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Using an adapted HEP to assess environmental cost

  • Dumax, Nathalie
  • Rozan, Anne
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    The situation regarding the loss of biodiversity and ecosystem services is now critical. Consequently, environmental targets have been determined and environmental legislations at every level tend to be more demanding. The result at local scale is that land planners have to take more rigorous account of the environmental damage stemming from their infrastructure development plans. Several economic valuation methods can be used to perform a monetary valuation of losses of natural areas. However, existing valuation methods have reached their limits when dealing with land planning in complex natural areas (i.e. unfamiliar goods). We propose to use a method based on the American Habitat Evaluation Procedure (HEP) to assess the environmental cost of infrastructure development plans. The “adapted” HEP is an equivalence-based valuation method that bases the valuation of environmental cost on the environmental damage itself rather than willingness to pay. We find that compared to more conventional methods, the “adapted” HEP gives a higher value to lost environmental assets, which is rather promising.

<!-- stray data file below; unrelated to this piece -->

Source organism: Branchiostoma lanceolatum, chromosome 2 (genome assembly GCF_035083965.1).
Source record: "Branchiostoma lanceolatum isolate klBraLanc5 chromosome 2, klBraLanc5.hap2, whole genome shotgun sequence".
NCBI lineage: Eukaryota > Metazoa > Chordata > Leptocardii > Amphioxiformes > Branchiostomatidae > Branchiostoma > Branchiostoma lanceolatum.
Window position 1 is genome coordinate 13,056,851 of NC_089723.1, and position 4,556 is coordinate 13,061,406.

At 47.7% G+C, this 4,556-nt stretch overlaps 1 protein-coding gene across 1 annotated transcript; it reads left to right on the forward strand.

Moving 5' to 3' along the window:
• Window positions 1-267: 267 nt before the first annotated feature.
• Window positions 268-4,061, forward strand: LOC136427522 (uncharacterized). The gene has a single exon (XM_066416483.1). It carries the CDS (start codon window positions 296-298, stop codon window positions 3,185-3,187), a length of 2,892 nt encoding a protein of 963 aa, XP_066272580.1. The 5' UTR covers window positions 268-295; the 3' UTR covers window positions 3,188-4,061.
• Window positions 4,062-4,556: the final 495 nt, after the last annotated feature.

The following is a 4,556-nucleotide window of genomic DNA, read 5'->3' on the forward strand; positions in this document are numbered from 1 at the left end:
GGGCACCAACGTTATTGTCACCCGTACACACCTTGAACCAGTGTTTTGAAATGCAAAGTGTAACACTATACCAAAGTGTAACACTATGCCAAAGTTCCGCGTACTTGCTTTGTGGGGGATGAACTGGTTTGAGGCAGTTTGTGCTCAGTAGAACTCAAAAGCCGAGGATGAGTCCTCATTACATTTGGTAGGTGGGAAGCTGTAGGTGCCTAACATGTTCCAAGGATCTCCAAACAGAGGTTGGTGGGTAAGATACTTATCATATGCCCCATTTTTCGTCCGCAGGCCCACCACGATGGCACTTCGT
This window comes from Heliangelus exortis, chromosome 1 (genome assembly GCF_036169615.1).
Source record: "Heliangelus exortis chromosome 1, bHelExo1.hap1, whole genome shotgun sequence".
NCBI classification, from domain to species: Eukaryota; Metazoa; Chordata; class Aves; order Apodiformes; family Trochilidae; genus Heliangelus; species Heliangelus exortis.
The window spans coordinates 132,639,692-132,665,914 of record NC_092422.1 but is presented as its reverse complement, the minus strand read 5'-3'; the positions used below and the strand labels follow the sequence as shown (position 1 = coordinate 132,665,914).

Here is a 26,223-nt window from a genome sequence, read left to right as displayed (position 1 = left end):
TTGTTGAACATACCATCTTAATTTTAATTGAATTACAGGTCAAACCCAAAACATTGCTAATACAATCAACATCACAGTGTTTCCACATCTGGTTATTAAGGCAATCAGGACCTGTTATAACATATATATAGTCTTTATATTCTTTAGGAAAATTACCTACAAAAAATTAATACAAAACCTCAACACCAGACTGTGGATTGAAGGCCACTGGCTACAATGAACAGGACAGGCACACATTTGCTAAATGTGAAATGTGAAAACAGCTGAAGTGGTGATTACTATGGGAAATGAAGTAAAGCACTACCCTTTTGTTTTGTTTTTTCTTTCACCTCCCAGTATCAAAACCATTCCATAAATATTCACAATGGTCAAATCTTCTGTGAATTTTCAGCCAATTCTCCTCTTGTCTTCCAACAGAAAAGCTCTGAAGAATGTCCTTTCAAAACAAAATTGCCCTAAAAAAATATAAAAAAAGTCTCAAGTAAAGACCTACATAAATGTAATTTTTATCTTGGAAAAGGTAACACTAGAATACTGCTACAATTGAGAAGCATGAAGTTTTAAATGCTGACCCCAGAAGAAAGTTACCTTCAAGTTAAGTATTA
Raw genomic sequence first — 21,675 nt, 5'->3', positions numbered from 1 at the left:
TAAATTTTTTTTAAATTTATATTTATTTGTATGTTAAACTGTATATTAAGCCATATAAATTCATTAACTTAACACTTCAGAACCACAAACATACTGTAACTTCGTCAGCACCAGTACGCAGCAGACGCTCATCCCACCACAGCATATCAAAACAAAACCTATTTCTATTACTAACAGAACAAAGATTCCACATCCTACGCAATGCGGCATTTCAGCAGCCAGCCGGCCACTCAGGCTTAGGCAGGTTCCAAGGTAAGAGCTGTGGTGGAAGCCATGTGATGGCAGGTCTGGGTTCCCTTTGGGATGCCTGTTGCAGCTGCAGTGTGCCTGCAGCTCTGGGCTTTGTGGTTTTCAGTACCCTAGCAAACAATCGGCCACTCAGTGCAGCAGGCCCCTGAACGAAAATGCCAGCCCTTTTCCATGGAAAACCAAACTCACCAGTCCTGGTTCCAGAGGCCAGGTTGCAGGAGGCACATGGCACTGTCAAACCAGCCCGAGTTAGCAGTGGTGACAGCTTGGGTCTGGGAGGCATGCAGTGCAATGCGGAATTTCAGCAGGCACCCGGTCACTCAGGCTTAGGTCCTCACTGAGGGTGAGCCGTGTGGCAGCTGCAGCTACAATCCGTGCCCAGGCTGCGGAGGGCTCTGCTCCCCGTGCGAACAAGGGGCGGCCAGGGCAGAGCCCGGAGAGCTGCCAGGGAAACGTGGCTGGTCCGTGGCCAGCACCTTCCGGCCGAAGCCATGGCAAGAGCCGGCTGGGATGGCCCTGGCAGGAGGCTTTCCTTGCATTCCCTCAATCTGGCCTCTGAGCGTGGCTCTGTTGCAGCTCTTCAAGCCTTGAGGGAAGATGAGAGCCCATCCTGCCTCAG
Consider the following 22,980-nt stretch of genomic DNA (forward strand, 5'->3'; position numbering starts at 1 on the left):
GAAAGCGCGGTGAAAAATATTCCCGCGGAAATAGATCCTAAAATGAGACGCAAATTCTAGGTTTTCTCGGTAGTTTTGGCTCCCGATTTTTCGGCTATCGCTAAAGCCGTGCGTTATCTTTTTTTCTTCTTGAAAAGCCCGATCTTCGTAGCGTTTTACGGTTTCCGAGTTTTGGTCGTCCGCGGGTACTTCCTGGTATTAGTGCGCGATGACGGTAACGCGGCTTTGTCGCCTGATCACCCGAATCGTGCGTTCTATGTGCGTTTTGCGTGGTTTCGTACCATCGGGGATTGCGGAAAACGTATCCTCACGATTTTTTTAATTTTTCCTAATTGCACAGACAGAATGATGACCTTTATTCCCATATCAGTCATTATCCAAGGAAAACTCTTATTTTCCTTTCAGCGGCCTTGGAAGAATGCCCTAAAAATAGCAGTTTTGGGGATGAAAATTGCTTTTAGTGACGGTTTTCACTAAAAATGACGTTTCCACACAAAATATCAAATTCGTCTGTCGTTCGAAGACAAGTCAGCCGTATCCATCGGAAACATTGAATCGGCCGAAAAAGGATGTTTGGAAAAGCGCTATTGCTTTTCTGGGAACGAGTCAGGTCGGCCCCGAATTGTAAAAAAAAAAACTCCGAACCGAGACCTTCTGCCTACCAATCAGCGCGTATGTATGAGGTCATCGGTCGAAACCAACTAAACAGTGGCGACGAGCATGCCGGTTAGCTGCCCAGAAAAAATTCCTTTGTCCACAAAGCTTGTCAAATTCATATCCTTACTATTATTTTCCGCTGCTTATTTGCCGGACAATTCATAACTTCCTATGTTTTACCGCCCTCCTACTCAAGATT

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    Article provided by Elsevier in its journal Ecological Economics.

    Volume (Year): 72 (2011)
    Issue (Month): C ()
    Pages: 53-59

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    Handle: RePEc:eee:ecolec:v:72:y:2011:i:c:p:53-59
    DOI: 10.1016/j.ecolecon.2011.09.020
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    6. de Groot, Rudolf S. & Wilson, Matthew A. & Boumans, Roelof M. J., 2002. "A typology for the classification, description and valuation of ecosystem functions, goods and services," Ecological Economics, Elsevier, vol. 41(3), pages 393-408, June.
    7. Zafonte, Matthew & Hampton, Steve, 2007. "Exploring welfare implications of resource equivalency analysis in natural resource damage assessments," Ecological Economics, Elsevier, vol. 61(1), pages 134-145, February.
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